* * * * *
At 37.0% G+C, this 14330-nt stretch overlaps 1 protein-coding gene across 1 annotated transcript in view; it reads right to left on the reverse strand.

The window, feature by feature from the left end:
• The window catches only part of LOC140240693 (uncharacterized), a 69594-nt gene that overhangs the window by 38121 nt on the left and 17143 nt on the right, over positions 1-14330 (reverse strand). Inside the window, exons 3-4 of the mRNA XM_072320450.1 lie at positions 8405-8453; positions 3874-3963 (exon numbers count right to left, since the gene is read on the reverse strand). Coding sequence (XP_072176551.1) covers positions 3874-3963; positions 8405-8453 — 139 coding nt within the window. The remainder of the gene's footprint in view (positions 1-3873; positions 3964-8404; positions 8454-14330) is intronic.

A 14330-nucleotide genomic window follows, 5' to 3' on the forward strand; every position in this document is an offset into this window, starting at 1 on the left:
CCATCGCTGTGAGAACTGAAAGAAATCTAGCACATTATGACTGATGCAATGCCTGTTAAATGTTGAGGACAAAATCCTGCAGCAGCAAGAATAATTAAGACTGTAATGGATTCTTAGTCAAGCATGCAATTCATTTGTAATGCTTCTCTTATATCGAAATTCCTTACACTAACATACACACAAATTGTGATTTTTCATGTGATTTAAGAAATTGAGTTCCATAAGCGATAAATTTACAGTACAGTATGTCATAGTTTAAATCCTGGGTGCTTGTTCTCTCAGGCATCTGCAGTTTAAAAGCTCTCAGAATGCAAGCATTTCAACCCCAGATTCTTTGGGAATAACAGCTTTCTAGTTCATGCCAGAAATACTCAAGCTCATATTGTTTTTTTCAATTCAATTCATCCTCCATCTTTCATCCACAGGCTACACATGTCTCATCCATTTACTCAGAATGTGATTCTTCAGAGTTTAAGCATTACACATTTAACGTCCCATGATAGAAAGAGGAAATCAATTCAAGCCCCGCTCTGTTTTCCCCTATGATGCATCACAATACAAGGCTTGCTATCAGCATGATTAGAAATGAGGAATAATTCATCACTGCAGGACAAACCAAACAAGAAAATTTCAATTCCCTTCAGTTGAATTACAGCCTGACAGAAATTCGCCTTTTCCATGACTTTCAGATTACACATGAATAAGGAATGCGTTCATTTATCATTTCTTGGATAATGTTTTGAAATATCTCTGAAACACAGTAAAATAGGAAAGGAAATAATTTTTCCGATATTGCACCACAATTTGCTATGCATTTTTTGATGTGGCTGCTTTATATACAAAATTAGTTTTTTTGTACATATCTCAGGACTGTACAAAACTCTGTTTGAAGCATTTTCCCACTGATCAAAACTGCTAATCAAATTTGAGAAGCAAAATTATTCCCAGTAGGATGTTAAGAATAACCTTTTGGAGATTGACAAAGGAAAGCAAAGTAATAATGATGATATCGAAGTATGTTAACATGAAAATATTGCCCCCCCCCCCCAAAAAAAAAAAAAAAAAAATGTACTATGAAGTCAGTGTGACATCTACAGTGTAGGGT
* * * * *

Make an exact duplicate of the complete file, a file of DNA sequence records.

At 37.0% G+C, this 14330-nt stretch overlaps 1 protein-coding gene across 1 annotated transcript in view; it reads right to left on the reverse strand.

The window, feature by feature from the left end:
• The window catches only part of LOC140240693 (uncharacterized), a 69594-nt gene that overhangs the window by 38121 nt on the left and 17143 nt on the right, over positions 1-14330 (reverse strand). Inside the window, exons 3-4 of the mRNA XM_072320450.1 lie at positions 8405-8453; positions 3874-3963 (exon numbers count right to left, since the gene is read on the reverse strand). Coding sequence (XP_072176551.1) covers positions 3874-3963; positions 8405-8453 — 139 coding nt within the window. The remainder of the gene's footprint in view (positions 1-3873; positions 3964-8404; positions 8454-14330) is intronic.

A 14330-nucleotide genomic window follows, 5' to 3' on the forward strand; every position in this document is an offset into this window, starting at 1 on the left:
CCATCGCTGTGAGAACTGAAAGAAATCTAGCACATTATGACTGATGCAATGCCTGTTAAATGTTGAGGACAAAATCCTGCAGCAGCAAGAATAATTAAGACTGTAATGGATTCTTAGTCAAGCATGCAATTCATTTGTAATGCTTCTCTTATATCGAAATTCCTTACACTAACATACACACAAATTGTGATTTTTCATGTGATTTAAGAAATTGAGTTCCATAAGCGATAAATTTACAGTACAGTATGTCATAGTTTAAATCCTGGGTGCTTGTTCTCTCAGGCATCTGCAGTTTAAAAGCTCTCAGAATGCAAGCATTTCAACCCCAGATTCTTTGGGAATAACAGCTTTCTAGTTCATGCCAGAAATACTCAAGCTCATATTGTTTTTTTCAATTCAATTCATCCTCCATCTTTCATCCACAGGCTACACATGTCTCATCCATTTACTCAGAATGTGATTCTTCAGAGTTTAAGCATTACACATTTAACGTCCCATGATAGAAAGAGGAAATCAATTCAAGCCCCGCTCTGTTTTCCCCTATGATGCATCACAATACAAGGCTTGCTATCAGCATGATTAGAAATGAGGAATAATTCATCACTGCAGGACAAACCAAACAAGAAAATTTCAATTCCCTTCAGTTGAATTACAGCCTGACAGAAATTCGCCTTTTCCATGACTTTCAGATTACACATGAATAAGGAATGCGTTCATTTATCATTTCTTGGATAATGTTTTGAAATATCTCTGAAACACAGTAAAATAGGAAAGGAAATAATTTTTCCGATATTGCACCACAATTTGCTATGCATTTTTTGATGTGGCTGCTTTATATACAAAATTAGTTTTTTTGTACATATCTCAGGACTGTACAAAACTCTGTTTGAAGCATTTTCCCACTGATCAAAACTGCTAATCAAATTTGAGAAGCAAAATTATTCCCAGTAGGATGTTAAGAATAACCTTTTGGAGATTGACAAAGGAAAGCAAAGTAATAATGATGATATCGAAGTATGTTAACATGAAAATATTGCCCCCCCCCCCCAAAAAAAAAAAAAAAAAAATGTACTATGAAGTCAGTGTGACATCTACAGTGTAGGGT